Shoulder pain is complex and difficult for even experienced clinicians to diagnose. This article reviews how to use history, simple physical tests, and imaging to distinguish rotator cuff disorders and osteoarthritis from osteonecrosis, adhesive capsulitis, labral tears, or acromioclavicular joint pathology.
Shoulder pain is a complex clinical condition, with multiple and even overlapping causes, which makes the diagnosis and treatment difficult for even the most experienced clinicians. The most common causes of chronic shoulder pain are rotator cuff disorders and osteoarthritis (OA) of the glenohumeral (GH) joint, but pain also may result from osteonecrosis; adhesive capsulitis, or frozen shoulder; labral tears; or acromioclavicular (AC) joint pathology.
In this 2-part article, we provide an update on the latest in chronic shoulder pain diagnosis and management. This first part focuses on making the diagnosis on the basis of the patient history, physical examination, and diagnostic imaging, offering primary care physicians useful information for treatment or referral to an orthopedic surgeon. In the second part, to appear in an upcoming issue of this journal, we will discuss the various nonsurgical and surgical treatment options.
Chronic shoulder pain is a common complaint among patients presenting to a physician, accounting for 16% of musculoskeletal office visits.1 The annual incidence is about 15 new episodes per 1000 patients seen in the primary care setting; the peak incidence occurs in patients aged 45 to 64 years.1,2 Shoulder pain is more common in women and in patients older than 40 years than in other persons.3 The incidence of GHOA is higher in white persons than in Asian American and African American persons.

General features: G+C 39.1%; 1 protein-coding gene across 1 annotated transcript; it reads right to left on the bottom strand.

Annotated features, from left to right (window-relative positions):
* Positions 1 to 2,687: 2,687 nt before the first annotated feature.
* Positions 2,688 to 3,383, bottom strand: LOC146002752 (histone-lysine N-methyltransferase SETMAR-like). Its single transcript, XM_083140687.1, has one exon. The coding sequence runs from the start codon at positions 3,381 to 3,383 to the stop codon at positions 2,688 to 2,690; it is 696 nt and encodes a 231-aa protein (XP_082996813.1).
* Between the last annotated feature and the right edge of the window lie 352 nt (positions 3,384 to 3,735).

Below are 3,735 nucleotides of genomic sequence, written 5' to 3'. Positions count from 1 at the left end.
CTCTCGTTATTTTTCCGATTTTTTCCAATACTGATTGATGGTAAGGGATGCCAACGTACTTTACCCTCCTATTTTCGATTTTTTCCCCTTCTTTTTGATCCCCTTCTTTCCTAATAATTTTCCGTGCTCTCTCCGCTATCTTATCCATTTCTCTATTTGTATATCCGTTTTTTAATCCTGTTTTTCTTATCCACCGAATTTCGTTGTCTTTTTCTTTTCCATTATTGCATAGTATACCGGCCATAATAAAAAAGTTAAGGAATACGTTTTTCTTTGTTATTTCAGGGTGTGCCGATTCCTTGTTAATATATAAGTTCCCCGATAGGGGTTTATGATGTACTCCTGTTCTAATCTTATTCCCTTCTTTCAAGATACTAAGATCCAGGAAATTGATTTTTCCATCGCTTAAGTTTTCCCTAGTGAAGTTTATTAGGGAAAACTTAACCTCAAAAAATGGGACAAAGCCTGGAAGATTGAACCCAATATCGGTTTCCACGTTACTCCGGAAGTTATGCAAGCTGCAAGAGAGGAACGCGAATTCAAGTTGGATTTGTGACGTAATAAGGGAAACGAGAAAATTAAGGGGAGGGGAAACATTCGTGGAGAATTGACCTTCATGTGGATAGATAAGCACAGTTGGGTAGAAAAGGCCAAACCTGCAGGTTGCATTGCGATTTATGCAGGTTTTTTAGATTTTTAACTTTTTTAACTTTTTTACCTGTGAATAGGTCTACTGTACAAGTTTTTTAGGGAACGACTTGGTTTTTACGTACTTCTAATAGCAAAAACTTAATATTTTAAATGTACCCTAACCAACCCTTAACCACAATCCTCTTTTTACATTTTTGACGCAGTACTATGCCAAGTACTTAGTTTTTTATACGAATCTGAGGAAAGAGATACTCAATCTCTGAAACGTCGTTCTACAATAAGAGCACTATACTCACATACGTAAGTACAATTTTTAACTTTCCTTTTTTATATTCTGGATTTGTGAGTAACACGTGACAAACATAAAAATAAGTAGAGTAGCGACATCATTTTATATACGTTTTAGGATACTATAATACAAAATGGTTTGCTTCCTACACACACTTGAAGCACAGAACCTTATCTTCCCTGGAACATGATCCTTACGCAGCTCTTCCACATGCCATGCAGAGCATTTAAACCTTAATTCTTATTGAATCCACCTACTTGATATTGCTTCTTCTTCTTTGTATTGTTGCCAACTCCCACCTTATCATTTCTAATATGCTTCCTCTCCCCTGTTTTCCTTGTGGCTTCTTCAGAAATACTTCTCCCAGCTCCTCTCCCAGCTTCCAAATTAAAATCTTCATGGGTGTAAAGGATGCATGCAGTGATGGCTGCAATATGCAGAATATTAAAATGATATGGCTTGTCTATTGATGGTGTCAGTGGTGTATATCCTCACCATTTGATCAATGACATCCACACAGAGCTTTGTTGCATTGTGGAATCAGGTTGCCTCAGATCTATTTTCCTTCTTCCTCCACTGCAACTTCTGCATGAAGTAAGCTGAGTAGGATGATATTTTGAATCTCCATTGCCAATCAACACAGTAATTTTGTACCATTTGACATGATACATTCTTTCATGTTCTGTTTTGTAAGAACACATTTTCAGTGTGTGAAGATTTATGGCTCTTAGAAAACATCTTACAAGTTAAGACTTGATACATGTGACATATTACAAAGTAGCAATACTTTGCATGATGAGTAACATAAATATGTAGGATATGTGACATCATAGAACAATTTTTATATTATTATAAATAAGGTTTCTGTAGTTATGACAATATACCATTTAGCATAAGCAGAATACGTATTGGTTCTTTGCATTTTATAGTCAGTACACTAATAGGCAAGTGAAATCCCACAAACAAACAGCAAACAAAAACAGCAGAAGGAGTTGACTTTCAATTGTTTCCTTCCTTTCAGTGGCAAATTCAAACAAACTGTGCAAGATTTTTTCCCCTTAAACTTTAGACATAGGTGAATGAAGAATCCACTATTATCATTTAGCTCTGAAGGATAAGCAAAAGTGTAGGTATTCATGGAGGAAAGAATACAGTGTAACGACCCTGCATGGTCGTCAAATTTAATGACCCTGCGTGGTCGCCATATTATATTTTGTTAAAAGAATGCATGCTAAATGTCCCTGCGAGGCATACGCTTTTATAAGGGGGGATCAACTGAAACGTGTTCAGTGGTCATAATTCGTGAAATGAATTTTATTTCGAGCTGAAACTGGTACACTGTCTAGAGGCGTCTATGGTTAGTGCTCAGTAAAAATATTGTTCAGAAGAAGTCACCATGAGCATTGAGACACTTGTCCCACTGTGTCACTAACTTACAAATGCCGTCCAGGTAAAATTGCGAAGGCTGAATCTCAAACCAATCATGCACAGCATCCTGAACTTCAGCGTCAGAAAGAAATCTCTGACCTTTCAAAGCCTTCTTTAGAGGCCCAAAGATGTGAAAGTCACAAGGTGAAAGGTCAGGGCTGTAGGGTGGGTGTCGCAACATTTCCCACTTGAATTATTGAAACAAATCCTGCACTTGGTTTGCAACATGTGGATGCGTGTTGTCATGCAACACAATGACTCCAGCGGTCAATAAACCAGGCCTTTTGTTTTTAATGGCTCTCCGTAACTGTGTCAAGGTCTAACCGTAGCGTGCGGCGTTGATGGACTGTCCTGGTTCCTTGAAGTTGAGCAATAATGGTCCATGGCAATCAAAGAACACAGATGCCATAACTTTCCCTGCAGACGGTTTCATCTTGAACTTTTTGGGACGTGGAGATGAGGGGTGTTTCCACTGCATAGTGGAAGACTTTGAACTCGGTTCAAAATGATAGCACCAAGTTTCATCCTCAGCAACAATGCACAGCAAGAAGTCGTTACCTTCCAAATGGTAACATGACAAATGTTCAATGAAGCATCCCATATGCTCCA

The shoulder is composed of 4 separate articulations: the sternoclavicular, GH, AC, and scapulothoracic joints. All may be sources of pain.
The glenoid socket is shallow, but depth and stability are enhanced by the fibrocartilaginous labrum. The labrum prevents humeral subluxation and serves as an attachment site for structures within the shoulder capsule.
The rotator cuff, largely responsible for shoulder stability, is composed of 4 muscles. The supraspinatus and infraspinatus originate on the posterior scapular fossa and insert on the greater tuberosity of the humerus. The subscapularis originates on the anterior scapular fossa and inserts on the lesser tuberosity of the humerus. The teres minor originates from the lateral scapula and also inserts on the greater tuberosity.
External rotation is accomplished through the action of the infraspinatus and teres minor; internal rotation is achieved mainly through the subscapularis. Abduction of the arm occurs through the supraspinatus and the overlying deltoid muscle. The supraspinatus tendon is most frequently injured in persons who present with shoulder pain resulting from rotator cuff disease.
Taking a thorough history is necessary to arrive at an accurate diagnosis. Important assessments include the patient's level of pain and functional limitations pertaining to the shoulder, as well as systemic and other joint involvement, response to medical treatment, and the presence of night or rest pain. Pain often develops gradually without the occurrence of a specific traumatic event. The patient's age and work, sports, and recreational histories also are important in the evaluation of shoulder pain because this information may help narrow the possible causes and guide further treatment.